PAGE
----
St. Peter has taken a priviliged place in Romanian popular religion. His birth was miraculous: his mother became pregnant, even though she was too old to have children, after having eaten an apple. He refused to be born until he was promised a fairy as his wife. He marries, becomes emperor for fifty years, but after the death of his wife, he becomes an eremite by the Jordan River. From there, he was taken by God to heaven. He can be seen together with the apostle St. Paul on the moon. He was given the keys to heaven and does not permit the entrance of sinners. He even denies entry to his own parents. He was a companion, servant, and adviser of the Lord on Earth as an old man wearing sandals of iron or of linden wood. He makes the mistakes of a common man: he wants to perform miracles but cannot; he decapitates a devil and a woman, but when he tries to correct his mistake, he puts the head of the devil on the woman’s shoulders and vice versa; he divulges a secret told to him by God; he goes to hell and does not return in time; he loses the keys to heaven; he enjoys alcohol, food, and tobacco. He is celebrated on January 16th and June 29th. He is the master of the animals, in particular wolves to whom he gives food on January 16th. For this reason there is a need for a study on the role of St. Peter in all European mythology.
Authors:Emese Nagy, Małgorzata Kaczanowska, Janusz Kozłowski, Magdalena Moskal-del Hoyo, and Maria Lityńska-Zając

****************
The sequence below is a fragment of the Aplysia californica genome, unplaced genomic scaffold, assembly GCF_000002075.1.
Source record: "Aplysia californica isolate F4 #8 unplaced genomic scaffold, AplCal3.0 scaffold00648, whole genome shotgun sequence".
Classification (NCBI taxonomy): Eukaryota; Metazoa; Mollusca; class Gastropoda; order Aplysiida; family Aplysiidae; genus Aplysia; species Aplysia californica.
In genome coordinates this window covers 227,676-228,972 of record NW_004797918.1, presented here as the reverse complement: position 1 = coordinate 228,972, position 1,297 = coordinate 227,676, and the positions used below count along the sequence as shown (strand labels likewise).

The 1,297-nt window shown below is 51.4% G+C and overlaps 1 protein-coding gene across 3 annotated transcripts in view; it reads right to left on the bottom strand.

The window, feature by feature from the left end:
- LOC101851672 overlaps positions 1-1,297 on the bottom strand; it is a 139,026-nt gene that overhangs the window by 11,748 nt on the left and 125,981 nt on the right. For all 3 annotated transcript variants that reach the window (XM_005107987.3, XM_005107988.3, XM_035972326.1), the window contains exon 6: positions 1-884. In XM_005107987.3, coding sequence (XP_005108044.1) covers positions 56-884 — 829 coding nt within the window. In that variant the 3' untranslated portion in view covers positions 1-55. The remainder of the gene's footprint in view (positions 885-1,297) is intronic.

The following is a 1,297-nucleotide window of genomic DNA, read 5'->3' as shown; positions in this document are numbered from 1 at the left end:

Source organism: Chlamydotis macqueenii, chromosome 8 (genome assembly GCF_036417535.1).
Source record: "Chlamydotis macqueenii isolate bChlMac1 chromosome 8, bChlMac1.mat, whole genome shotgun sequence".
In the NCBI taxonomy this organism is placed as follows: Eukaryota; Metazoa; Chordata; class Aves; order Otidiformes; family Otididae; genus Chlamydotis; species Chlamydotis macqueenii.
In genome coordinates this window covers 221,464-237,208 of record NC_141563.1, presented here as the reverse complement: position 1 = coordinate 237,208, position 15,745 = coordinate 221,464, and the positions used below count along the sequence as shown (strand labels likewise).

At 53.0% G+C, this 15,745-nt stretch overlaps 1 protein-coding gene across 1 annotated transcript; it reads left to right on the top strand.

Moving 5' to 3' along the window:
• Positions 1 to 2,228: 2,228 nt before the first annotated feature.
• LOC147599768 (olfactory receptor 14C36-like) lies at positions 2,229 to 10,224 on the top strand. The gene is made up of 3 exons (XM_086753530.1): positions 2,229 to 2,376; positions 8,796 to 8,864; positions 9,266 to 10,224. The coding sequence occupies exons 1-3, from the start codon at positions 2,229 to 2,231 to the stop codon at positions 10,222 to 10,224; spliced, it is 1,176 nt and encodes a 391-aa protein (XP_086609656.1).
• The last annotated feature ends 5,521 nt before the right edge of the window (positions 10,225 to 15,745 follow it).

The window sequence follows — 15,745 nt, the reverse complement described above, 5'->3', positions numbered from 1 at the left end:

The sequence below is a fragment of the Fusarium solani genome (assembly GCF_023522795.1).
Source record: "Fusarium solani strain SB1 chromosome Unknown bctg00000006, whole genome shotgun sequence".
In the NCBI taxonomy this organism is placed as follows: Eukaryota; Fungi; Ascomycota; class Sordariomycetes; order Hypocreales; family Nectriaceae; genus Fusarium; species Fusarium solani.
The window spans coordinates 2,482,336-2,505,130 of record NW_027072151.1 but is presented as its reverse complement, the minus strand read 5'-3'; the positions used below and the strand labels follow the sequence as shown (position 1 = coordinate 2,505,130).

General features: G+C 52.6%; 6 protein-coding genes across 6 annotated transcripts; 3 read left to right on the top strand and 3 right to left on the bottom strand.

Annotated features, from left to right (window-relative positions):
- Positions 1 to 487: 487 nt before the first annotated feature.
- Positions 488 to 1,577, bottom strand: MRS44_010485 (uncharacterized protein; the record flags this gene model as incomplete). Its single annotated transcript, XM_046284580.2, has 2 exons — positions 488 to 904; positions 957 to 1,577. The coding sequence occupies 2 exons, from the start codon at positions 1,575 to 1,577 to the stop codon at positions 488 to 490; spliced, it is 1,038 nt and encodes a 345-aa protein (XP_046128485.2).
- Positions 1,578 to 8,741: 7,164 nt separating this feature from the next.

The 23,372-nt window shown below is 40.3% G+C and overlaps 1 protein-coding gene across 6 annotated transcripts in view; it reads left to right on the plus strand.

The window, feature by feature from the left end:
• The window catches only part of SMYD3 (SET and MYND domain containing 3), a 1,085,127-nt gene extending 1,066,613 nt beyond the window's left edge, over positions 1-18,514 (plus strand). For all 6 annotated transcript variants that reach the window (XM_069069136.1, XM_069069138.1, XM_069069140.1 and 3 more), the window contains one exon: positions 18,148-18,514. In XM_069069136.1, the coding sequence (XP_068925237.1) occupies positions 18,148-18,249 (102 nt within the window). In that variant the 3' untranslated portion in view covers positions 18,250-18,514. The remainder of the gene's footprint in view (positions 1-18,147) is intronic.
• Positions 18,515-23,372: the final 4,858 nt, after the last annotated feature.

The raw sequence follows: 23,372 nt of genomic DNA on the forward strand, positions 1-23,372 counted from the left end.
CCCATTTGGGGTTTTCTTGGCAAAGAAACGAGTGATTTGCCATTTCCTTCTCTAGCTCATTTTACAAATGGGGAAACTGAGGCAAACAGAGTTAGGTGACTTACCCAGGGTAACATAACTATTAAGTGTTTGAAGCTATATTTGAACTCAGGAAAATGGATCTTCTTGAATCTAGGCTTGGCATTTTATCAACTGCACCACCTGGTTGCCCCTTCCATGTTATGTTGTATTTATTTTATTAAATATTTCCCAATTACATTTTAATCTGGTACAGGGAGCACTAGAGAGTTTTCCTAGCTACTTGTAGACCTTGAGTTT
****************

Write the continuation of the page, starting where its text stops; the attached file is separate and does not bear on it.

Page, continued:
A salvage excavation preceding a major investment project was conducted in 2006–2007, during which associated settlement features of a Middle Neolithic, Eastern Linear Pottery Culture (Alföld Linearbandkeramik — ALBK) were uncovered in an area called Piócási-dűlő on the eastern outskirts of Polgár. The features of the ALBK settlement date from two periods. The cluster of multi-functional pits yielding a rich assortment of finds, the handful of post-holes and an unusual ritual well found in the southern part of the investigated area formed one unit from the earliest phase of the Middle Neolithic (ALBK I). The settlement’s other occupation can be assigned to the late phase of the Middle Neolithic (ALBK IV). Five houseplans representing the remains of timber-framed buildings outlined a distinct area with three multi-functional pits. Associated with the above features were 8 burials.The preliminary archaeobotanical results from Polgár-Piócási-dűlő are based on the plant material found within the sediments of 11 archaeological structures, which mainly represent pits and a welI. It can be stated that the natural environment offered habitats in which oak trees dominated in the local vegetation, forming floodplain forests and wooded steppes. They also provided food in the form of fruits and formed an optimal habitat for domestic animals. Arable fields were probably also established in the vicinity of the settlements, suggested by findings of macroscopic plant remains that represented cultivated species.In both settlement phases lithic production activities are manifested both by the local on-site lithic production and — most importantly — by the presence of imported, mainly mesolocal, raw materials that point to contacts with deposit areas, or off-site preliminary working of obsidian and limnoquartzites. The kit of harvesting tools and a large number of grinding stones — especially in the younger phase — for the preparation of plant food suggest a major role of plant cultivation.